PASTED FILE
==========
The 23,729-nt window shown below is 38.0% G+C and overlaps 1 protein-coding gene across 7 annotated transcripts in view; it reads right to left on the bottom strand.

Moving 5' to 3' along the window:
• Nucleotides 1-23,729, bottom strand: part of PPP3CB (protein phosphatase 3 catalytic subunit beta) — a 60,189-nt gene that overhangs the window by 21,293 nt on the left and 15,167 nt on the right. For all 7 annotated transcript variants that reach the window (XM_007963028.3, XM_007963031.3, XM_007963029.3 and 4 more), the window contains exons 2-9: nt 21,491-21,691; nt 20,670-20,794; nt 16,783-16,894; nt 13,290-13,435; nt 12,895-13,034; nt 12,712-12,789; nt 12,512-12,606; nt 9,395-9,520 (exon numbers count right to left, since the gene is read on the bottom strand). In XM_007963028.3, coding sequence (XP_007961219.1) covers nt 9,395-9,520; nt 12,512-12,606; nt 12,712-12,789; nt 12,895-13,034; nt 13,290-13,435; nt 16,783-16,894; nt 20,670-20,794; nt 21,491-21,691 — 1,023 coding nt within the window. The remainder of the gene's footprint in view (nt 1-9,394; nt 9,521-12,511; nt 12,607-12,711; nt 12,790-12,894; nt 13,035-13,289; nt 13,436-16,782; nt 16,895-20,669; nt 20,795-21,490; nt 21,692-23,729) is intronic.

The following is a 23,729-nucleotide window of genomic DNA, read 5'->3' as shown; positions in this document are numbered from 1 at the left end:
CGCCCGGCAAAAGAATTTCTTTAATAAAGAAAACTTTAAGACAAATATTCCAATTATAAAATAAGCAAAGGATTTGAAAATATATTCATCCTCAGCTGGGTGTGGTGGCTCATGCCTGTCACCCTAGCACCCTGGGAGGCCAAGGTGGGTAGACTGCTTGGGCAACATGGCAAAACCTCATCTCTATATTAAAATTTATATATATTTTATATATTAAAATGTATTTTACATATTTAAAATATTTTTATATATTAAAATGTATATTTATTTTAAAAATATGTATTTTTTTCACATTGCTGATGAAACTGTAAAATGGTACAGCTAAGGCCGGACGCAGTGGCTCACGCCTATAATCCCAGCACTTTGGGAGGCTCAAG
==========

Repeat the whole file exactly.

The 23,729-nt window shown below is 38.0% G+C and overlaps 1 protein-coding gene across 7 annotated transcripts in view; it reads right to left on the bottom strand.

Moving 5' to 3' along the window:
• Nucleotides 1-23,729, bottom strand: part of PPP3CB (protein phosphatase 3 catalytic subunit beta) — a 60,189-nt gene that overhangs the window by 21,293 nt on the left and 15,167 nt on the right. For all 7 annotated transcript variants that reach the window (XM_007963028.3, XM_007963031.3, XM_007963029.3 and 4 more), the window contains exons 2-9: nt 21,491-21,691; nt 20,670-20,794; nt 16,783-16,894; nt 13,290-13,435; nt 12,895-13,034; nt 12,712-12,789; nt 12,512-12,606; nt 9,395-9,520 (exon numbers count right to left, since the gene is read on the bottom strand). In XM_007963028.3, coding sequence (XP_007961219.1) covers nt 9,395-9,520; nt 12,512-12,606; nt 12,712-12,789; nt 12,895-13,034; nt 13,290-13,435; nt 16,783-16,894; nt 20,670-20,794; nt 21,491-21,691 — 1,023 coding nt within the window. The remainder of the gene's footprint in view (nt 1-9,394; nt 9,521-12,511; nt 12,607-12,711; nt 12,790-12,894; nt 13,035-13,289; nt 13,436-16,782; nt 16,895-20,669; nt 20,795-21,490; nt 21,692-23,729) is intronic.

The following is a 23,729-nucleotide window of genomic DNA, read 5'->3' as shown; positions in this document are numbered from 1 at the left end:
CGCCCGGCAAAAGAATTTCTTTAATAAAGAAAACTTTAAGACAAATATTCCAATTATAAAATAAGCAAAGGATTTGAAAATATATTCATCCTCAGCTGGGTGTGGTGGCTCATGCCTGTCACCCTAGCACCCTGGGAGGCCAAGGTGGGTAGACTGCTTGGGCAACATGGCAAAACCTCATCTCTATATTAAAATTTATATATATTTTATATATTAAAATGTATTTTACATATTTAAAATATTTTTATATATTAAAATGTATATTTATTTTAAAAATATGTATTTTTTTCACATTGCTGATGAAACTGTAAAATGGTACAGCTAAGGCCGGACGCAGTGGCTCACGCCTATAATCCCAGCACTTTGGGAGGCTCAAG